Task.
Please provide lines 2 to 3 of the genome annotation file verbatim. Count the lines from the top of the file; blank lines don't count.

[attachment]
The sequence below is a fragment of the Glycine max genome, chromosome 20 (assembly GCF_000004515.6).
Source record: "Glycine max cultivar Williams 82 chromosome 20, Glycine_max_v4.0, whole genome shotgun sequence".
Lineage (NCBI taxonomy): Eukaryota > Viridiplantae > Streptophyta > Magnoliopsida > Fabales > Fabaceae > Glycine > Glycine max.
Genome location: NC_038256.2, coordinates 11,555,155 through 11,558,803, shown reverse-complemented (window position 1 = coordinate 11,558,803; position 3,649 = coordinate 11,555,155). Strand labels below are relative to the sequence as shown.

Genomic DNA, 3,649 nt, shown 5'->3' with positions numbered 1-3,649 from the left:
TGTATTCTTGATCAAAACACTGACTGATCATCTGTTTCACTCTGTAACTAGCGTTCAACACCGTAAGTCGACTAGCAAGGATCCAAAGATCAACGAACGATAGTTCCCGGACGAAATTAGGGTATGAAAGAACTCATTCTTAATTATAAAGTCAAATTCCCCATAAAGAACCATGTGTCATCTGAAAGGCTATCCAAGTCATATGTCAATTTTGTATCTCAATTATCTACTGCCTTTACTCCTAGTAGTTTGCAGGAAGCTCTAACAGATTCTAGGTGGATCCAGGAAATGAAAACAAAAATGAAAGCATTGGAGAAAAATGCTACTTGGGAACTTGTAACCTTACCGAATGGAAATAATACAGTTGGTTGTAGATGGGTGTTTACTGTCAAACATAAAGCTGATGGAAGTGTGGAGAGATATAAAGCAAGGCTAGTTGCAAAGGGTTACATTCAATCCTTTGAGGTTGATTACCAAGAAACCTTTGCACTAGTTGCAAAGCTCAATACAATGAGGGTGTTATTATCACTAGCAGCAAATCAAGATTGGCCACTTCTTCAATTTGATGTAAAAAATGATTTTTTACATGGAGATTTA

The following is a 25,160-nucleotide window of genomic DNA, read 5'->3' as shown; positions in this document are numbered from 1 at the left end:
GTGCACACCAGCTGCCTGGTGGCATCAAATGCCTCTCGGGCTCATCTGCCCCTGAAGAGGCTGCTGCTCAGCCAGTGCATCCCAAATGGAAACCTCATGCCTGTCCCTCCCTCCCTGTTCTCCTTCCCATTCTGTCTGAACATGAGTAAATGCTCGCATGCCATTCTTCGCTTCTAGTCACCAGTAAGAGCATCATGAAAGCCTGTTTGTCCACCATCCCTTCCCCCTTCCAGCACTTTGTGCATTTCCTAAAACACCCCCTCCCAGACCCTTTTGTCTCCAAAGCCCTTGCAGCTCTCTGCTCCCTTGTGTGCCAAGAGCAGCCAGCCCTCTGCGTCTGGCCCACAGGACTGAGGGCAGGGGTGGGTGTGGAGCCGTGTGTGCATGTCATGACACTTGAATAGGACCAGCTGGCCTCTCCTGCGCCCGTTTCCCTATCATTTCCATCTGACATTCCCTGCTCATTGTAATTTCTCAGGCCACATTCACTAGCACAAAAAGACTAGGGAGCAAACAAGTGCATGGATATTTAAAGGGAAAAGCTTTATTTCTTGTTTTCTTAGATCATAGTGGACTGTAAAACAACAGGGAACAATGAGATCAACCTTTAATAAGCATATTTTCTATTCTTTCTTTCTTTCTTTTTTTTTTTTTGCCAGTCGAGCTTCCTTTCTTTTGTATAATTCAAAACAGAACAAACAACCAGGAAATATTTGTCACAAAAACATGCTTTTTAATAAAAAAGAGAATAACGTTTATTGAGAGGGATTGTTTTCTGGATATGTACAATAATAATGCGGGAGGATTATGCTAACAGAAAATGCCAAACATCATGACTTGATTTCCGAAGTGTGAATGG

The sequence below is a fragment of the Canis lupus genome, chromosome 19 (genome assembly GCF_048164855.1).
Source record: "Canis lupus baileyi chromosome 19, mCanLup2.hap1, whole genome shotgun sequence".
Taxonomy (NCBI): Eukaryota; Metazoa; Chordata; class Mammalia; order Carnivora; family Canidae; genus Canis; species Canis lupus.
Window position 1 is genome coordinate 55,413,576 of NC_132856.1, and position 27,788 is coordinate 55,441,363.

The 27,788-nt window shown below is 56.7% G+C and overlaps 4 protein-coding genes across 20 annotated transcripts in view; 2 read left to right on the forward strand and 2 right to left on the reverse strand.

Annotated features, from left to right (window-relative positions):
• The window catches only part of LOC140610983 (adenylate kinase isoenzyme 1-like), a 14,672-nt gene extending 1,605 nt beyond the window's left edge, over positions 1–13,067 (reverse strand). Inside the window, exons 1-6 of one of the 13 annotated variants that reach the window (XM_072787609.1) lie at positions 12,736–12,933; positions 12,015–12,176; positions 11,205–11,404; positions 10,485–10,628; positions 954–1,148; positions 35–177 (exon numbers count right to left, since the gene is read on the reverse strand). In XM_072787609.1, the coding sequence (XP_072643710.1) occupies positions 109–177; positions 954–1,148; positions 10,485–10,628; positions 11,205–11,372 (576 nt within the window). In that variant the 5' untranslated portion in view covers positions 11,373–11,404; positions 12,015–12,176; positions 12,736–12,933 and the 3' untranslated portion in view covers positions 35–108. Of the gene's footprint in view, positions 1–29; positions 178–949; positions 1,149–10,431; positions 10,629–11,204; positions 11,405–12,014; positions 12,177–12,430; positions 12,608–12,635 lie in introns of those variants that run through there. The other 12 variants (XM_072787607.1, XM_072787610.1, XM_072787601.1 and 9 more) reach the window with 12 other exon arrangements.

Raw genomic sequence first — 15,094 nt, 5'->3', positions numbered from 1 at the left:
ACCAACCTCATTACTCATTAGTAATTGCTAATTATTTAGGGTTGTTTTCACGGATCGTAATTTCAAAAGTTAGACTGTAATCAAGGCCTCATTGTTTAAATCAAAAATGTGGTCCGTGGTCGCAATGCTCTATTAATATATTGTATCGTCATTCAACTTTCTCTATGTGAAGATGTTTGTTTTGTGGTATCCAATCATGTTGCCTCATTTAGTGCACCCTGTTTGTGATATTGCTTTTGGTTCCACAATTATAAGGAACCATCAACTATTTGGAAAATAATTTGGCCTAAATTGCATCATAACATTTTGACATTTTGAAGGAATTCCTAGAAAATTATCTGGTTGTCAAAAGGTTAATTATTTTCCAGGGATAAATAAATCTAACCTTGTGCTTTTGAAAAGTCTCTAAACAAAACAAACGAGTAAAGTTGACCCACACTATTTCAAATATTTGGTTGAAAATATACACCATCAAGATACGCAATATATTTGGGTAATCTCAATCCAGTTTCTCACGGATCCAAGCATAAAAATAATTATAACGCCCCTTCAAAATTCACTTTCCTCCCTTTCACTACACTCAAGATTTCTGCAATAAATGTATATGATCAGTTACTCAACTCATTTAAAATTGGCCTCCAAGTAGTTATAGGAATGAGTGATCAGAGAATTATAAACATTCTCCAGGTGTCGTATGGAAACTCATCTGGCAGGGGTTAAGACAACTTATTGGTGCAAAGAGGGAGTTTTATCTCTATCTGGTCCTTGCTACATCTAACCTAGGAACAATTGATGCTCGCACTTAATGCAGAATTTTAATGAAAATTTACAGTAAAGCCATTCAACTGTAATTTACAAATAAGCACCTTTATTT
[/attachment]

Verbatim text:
Source record: "Glycine max cultivar Williams 82 chromosome 20, Glycine_max_v4.0, whole genome shotgun sequence".
Lineage (NCBI taxonomy): Eukaryota > Viridiplantae > Streptophyta > Magnoliopsida > Fabales > Fabaceae > Glycine > Glycine max.